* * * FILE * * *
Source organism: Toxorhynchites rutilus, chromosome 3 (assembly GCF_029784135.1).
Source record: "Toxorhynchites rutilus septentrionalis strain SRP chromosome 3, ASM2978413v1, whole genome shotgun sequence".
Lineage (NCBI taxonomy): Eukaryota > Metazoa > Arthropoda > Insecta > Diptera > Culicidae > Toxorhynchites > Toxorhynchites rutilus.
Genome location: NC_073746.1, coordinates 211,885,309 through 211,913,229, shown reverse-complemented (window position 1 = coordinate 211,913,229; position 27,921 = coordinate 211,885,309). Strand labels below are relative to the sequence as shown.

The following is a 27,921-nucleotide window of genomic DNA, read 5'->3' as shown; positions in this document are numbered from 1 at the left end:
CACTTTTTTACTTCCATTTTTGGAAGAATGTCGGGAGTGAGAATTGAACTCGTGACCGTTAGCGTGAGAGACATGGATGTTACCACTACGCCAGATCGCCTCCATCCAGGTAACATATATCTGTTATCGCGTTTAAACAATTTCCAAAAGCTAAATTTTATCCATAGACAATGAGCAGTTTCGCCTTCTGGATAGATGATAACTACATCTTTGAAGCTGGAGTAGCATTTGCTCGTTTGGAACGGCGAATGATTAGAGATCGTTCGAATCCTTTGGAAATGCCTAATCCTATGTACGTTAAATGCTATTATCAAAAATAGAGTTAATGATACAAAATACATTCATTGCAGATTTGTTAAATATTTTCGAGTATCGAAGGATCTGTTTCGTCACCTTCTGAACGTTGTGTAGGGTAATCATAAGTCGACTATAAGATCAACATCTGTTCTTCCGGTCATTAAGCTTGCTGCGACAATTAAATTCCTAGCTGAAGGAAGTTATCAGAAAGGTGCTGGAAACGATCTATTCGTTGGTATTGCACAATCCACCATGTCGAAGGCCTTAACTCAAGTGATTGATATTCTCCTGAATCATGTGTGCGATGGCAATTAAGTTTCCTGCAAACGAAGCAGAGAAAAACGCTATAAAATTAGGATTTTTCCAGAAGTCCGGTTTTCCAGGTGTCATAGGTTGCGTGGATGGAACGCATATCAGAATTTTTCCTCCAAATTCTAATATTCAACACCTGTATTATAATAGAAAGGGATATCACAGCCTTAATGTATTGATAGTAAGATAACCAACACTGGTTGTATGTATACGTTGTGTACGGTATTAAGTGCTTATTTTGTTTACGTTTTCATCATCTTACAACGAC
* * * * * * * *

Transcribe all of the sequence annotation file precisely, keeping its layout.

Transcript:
Source organism: Toxorhynchites rutilus, chromosome 3 (assembly GCF_029784135.1).
Source record: "Toxorhynchites rutilus septentrionalis strain SRP chromosome 3, ASM2978413v1, whole genome shotgun sequence".
Lineage (NCBI taxonomy): Eukaryota > Metazoa > Arthropoda > Insecta > Diptera > Culicidae > Toxorhynchites > Toxorhynchites rutilus.
Genome location: NC_073746.1, coordinates 211,885,309 through 211,913,229, shown reverse-complemented (window position 1 = coordinate 211,913,229; position 27,921 = coordinate 211,885,309). Strand labels below are relative to the sequence as shown.

The following is a 27,921-nucleotide window of genomic DNA, read 5'->3' as shown; positions in this document are numbered from 1 at the left end:
CACTTTTTTACTTCCATTTTTGGAAGAATGTCGGGAGTGAGAATTGAACTCGTGACCGTTAGCGTGAGAGACATGGATGTTACCACTACGCCAGATCGCCTCCATCCAGGTAACATATATCTGTTATCGCGTTTAAACAATTTCCAAAAGCTAAATTTTATCCATAGACAATGAGCAGTTTCGCCTTCTGGATAGATGATAACTACATCTTTGAAGCTGGAGTAGCATTTGCTCGTTTGGAACGGCGAATGATTAGAGATCGTTCGAATCCTTTGGAAATGCCTAATCCTATGTACGTTAAATGCTATTATCAAAAATAGAGTTAATGATACAAAATACATTCATTGCAGATTTGTTAAATATTTTCGAGTATCGAAGGATCTGTTTCGTCACCTTCTGAACGTTGTGTAGGGTAATCATAAGTCGACTATAAGATCAACATCTGTTCTTCCGGTCATTAAGCTTGCTGCGACAATTAAATTCCTAGCTGAAGGAAGTTATCAGAAAGGTGCTGGAAACGATCTATTCGTTGGTATTGCACAATCCACCATGTCGAAGGCCTTAACTCAAGTGATTGATATTCTCCTGAATCATGTGTGCGATGGCAATTAAGTTTCCTGCAAACGAAGCAGAGAAAAACGCTATAAAATTAGGATTTTTCCAGAAGTCCGGTTTTCCAGGTGTCATAGGTTGCGTGGATGGAACGCATATCAGAATTTTTCCTCCAAATTCTAATATTCAACACCTGTATTATAATAGAAAGGGATATCACAGCCTTAATGTATTGATAGTAAGATAACCAACACTGGTTGTATGTATACGTTGTGTACGGTATTAAGTGCTTATTTTGTTTACGTTTTCATCATCTTACAACGAC